Ireland throws off vestiges of its colonial past

By William Pomeroy, People's Weekly World, 29 March 1997

British people were stunned at the end of January by the publication of a study by a parliamentary economics research body showing that The Republic of Ireland has now leaped ahead of Britain in national income per person, standing at $10 higher per head. The report confounds the image that xenophobic Britons have long pinned on Irish people, made the butt of jokes about ignorant yokels or bog-trotters.

Last year Ireland's gross domestic product (GDP) had a growth rate of more than 6 percent for the fourth successive year (it hit 10 percent in 1995) while Britain's GDP was a faltering 2 percent. The Irish national debt is falling, the inflation rate is kept at a low 1.6 percent, and Ireland is listed as one of the prime investment areas of the European Union which it joined a decade ago.

Irish analysts claim that their surge of growth has been linked in part at least with that independent decision, which enabled Ireland to move out from under the shadow of Britain on which it had remained dependent despite freedom from British colonial rule over 75 years ago. The dependence was not only for the British market for its agricultural products but for the export of its unemployed labor.

The most persistent stereotype of Ireland has been of a backward, poverty-stricken agricultural country from which vast waves of uneducated, unskilled labor fled, to Britain, the United States and elsewhere in search of a livelihood. This began with the disastrous potato famine of the 1840s which caused a drop in Ireland's population by two million between 1845 and 1851, of these 800,000 died from starvation or malnutrition, the rest emigrated.

It coincided with the great Victorian construction boom in Britain, needing armies of unskilled labor for building railways, road, canals and factories. Hundreds of thousands of Irish navvies (for navigator, as the canal diggers were called) were employed from that wave of emigration. Another occurred in the depression years from the late 1920s, and another in the 1950s when postwar reconstruction brought Indian and West Indian workers as well to Britain.

Historically Ireland played that role for Britain, while big British and Irish landowners ruled the colony in semi-feudal manner and the society was dominated by an exceptionally conservative Catholic Church.

The current trend in Ireland is a break with that past. Most important has been a loosening of the tie of reliance on Britain, in favor of broader ties with the European Union. That decision was based on a coming to the fore of entrepreneurial groups and an entrepreneurial spirit, with determination to modernize Ireland to equip it for the new direction.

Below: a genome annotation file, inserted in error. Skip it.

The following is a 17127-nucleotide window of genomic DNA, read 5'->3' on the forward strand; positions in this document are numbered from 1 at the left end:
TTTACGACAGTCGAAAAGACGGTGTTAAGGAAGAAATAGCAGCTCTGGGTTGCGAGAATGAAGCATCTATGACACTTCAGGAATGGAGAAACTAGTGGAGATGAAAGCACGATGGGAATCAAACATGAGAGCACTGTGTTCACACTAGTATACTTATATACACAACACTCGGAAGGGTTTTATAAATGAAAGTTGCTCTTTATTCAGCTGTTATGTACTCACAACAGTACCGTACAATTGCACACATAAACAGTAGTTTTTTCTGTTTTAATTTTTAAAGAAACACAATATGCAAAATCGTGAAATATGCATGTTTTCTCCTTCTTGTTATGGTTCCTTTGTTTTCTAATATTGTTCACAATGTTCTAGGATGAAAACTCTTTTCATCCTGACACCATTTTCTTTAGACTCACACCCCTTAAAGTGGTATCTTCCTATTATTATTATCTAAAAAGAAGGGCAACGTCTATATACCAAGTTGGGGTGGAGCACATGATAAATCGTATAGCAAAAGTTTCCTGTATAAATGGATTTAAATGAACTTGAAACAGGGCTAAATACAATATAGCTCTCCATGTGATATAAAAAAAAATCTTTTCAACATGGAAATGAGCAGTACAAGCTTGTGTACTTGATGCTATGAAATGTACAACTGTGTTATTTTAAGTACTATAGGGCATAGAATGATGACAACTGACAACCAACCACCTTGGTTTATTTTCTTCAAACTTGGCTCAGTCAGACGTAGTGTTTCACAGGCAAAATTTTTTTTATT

As a capitalist drive it did not rely on an assault on trade union rights and worker living standards as Thatcherite Tory rule was then pursuing in Britain. An emphasis on job creation and on relating with the unions as social partners minimized conflict (although the attitude of unions seems to be a temporary wait-and- see truce, and the proportion of people living below the poverty line—set at 60 percent of the national wage—that has risen from 31 percent in 1989 to 35 percent in 1996 can lead to struggles as sharp as those at present in other EU countries.

An impressive modernization of Irish society has, however, been occurring, in the economy, in culture, and in social practice. A transformation of education is taking place, the average Irish worker no longer ill-educated and unskilled. The country has been trying to produce a trained work force for employment in the high- tech and software industries that comprise much of the inward investment flow from the EU and the U.S. that has been fostered by an open-door investment policy.

An example has been the large 1996 investment by IBM in a high- quality project in Mulhaddart that created 2,850 jobs. A decade or two ago the work force for such projects would not have been available.

There has been no more impressive evidence of the reversal of the former backward image of Ireland than the present switch in the flow of employment. Today, instead of unemployed Irish navvies in exodus to Britain, British workers are flocking the other way across the Irish Sea to jobs in Ireland, where construction is growing by 6 percent a year and there is a shortage of skilled workers, already absorbed in high-tech and other industries and the more skilled construction work.

At present there are advertising posters around Britain with a figure pointing like Kitchener in the famous World War I appeal, now saying We need you back in Ireland! addressed to Irish workers who had emigrated to Britain. The wages now are much higher in the Irish construction industry than in Britain. It is reported that the posters brought 2,000 Irish worker telephone calls within days.

A new self-confidence derived from its new status can be seen in the Irish Republic's more active role in pressing Britain for a resolution of the British-bred crisis in Northern Ireland. An economically more prosperous Ireland is a more persuasive argument than ever for a united Ireland.